But leave my commenters alone. Their intentions are good. And everyone should get a good laugh out of a backside attack joke now and then.

    • Wah. I spoke with Jes about it. My face is red. Sorry. Yes, I may be projecting, but I just think me seeing that came at a bad time and I raged at the heterohegemony. But you don’t know me. You don’t know what happened, so please do not tell me to lighten the fuck up.

  7. As none of us are poor black-hispanic single mothers I doubt we will ever know what it means to truly be a minority. I can see how Excimer’s post and the adjoining commenters seem crass and insensitive, but only if you don’t give them the benefit of the doubt.

    Good luck with your future endeavors away from Chemistry. I’m considering a similar path but for different reasons…


  8. @Steve: Make GLBT-friendly friends within chemistry. There are departments and research groups where you can be accepted for who you are–I’m in one. 🙂

  9. Pingback: Carbon-Based Curiosities » Blog Archive » come out, come out, wherever you are

  10. William Penrose says:

    Network in the small business community. Universities, large research institutes, and large companies tend to converge on a type. Small companies tend to be more flexible and iconoclastic, and it’s amazing how many little companies are flourishing in this crappy economy. I’m retired now, but I spent 17 years working for small companies, and they were the most productive of my life. My last job before retiring was back in academia, and I found it had become a barren and unrewarding wasteland.

    I’ve known several successful gay scientists, but in all cases, they never made a big deal of their orientation, neither denying it or rubbing it in others’ faces. Come to think of it, none were in academia. All were in business or in government.

  11. Hi all, I just found this post and hope some will find it encourageing to hear that I knew openly an openly gay graduate student who, to the best of my knowledge did not feel as if he was discriminated against. I know it took him a while to feel comfortable telling people, we all suspected before he told us. Maybe the fact that this happened in good old liberal Mass. helped. I hope this helps.

  12. “But at what price? To not be true to myself in the lab setting and to constantly worry in the back of my mind wondering who might know or suspect and what would they do about this information?”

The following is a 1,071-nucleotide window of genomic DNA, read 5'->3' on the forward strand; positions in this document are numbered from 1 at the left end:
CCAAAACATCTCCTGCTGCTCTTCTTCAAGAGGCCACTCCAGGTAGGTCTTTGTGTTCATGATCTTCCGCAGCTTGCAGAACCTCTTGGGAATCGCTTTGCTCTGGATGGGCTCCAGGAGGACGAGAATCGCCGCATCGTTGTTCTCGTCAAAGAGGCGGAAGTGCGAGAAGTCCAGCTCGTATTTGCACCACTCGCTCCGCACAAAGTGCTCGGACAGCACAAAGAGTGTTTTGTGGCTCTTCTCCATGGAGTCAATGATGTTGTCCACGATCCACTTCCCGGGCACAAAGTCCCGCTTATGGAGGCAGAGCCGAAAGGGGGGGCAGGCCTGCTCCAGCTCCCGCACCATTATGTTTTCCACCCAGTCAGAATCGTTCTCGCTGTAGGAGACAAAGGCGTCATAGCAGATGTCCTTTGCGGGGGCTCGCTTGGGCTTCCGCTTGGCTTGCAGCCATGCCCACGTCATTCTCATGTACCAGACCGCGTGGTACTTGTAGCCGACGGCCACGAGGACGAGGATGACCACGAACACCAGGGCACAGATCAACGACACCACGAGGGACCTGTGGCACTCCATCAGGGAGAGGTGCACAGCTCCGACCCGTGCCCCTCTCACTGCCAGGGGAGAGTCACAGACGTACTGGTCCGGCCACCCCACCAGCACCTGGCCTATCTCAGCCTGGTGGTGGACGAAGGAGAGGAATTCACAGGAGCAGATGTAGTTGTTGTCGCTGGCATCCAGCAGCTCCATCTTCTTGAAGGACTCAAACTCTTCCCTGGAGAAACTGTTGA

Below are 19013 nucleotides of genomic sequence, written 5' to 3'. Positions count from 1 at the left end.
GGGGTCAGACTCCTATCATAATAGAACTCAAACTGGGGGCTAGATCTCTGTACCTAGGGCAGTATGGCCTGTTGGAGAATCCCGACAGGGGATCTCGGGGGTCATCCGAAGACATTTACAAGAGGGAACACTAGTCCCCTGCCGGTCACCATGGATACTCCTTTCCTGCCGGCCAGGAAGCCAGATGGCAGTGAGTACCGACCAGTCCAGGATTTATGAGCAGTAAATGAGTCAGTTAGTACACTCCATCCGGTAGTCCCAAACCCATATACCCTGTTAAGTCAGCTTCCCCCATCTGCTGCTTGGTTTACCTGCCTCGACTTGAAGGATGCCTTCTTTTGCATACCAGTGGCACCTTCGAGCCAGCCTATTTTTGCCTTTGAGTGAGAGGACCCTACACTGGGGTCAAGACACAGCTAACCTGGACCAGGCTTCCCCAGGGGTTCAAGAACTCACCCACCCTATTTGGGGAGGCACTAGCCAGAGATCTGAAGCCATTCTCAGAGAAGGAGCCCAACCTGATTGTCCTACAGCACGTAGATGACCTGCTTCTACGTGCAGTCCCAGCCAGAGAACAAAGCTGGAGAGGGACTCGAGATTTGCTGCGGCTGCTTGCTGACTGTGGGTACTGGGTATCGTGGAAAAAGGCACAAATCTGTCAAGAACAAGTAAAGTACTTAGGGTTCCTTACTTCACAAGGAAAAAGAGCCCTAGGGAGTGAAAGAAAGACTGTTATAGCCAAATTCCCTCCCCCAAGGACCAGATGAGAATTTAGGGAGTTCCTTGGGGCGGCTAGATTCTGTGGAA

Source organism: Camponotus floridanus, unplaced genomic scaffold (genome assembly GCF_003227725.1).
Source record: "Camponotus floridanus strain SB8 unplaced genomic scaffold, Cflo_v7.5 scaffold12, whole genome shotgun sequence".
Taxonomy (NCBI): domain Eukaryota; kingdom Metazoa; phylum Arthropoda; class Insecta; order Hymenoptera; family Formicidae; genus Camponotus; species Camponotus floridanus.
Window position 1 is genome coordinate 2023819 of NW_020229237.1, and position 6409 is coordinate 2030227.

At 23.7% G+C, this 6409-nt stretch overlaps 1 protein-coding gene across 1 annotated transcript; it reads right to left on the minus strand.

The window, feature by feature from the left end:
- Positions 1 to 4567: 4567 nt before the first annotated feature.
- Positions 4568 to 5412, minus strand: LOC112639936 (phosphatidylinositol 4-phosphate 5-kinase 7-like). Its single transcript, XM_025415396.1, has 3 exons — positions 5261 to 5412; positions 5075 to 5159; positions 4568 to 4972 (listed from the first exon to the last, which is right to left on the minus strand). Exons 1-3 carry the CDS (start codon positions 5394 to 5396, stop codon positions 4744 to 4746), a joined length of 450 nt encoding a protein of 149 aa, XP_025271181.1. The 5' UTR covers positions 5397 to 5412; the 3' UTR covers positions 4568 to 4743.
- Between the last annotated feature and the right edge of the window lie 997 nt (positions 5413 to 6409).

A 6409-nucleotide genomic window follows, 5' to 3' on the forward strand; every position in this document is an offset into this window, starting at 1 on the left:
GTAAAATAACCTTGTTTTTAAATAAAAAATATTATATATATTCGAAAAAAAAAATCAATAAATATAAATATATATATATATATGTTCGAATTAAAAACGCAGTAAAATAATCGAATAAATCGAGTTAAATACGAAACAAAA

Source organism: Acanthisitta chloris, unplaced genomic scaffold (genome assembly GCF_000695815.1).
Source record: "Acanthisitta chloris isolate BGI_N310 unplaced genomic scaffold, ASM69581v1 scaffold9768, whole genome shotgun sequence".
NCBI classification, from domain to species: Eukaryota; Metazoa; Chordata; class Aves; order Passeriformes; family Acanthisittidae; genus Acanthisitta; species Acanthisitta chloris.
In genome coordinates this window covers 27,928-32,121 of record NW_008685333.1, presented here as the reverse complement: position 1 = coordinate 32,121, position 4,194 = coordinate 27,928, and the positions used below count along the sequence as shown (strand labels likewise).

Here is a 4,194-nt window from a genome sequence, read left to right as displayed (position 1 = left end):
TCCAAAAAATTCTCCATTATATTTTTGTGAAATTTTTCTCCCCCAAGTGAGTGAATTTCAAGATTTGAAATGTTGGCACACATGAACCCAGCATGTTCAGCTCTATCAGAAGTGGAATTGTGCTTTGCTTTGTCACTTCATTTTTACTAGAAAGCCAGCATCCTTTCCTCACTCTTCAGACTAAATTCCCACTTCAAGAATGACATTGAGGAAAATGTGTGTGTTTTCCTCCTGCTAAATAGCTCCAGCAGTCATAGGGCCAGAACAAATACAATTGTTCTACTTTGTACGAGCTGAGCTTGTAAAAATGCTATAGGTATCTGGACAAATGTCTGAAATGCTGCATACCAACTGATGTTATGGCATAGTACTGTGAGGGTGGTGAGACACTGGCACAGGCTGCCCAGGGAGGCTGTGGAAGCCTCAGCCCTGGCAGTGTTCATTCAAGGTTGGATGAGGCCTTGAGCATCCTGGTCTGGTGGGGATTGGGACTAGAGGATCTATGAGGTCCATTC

Did you honestly think anyone in your lab (or your fellow peers) would care enough to out you to a fellowship committee? In fact, do you think the committee would even care if you were gay, especially if they already awarded you based on your scientific and academic merits?

    Your attempt to “re-closet” yourself after arriving at graduate school was a life poor decision, and the dishonesty eventually cost you not only your position here, but it tainted your reputation amongst your former peers.

    I earnestly hope you make better decisions in the future, especially when being honest with your friends, coworkers, and yourself.

  13. I was talking to an lgbt lab mate of mine (I am queer as well) about the presence (or lack thereof) of gay people in chemistry the other day. He seemed to think there were very few, but I responded I knew og several, including several very renowned chemists.

    I will however agree with the initial author’s sentiment that there is a certain degree of invisibility for lgbt people. I don’t necessarily think this is a bad thing. I have wondered about the propriety of mentioned my sexual orientation with regard to grant and fellowship applications (@Excimer). I don’t think as a white male that a minority status would be taken seriously (except of course by a lgbt advocacy group like the Point Foundation). Those fellowships/scholarships that are available seemed geared towards people involved more with activism and political movements than the natural sciences. As such, I wonder I am part of their intended demographic when I have considered applying.

    In any case, I think the natural sciences are for the most part lgbt friendly based on my personal experience. Sexual orientation should in theory be a non-issue, right?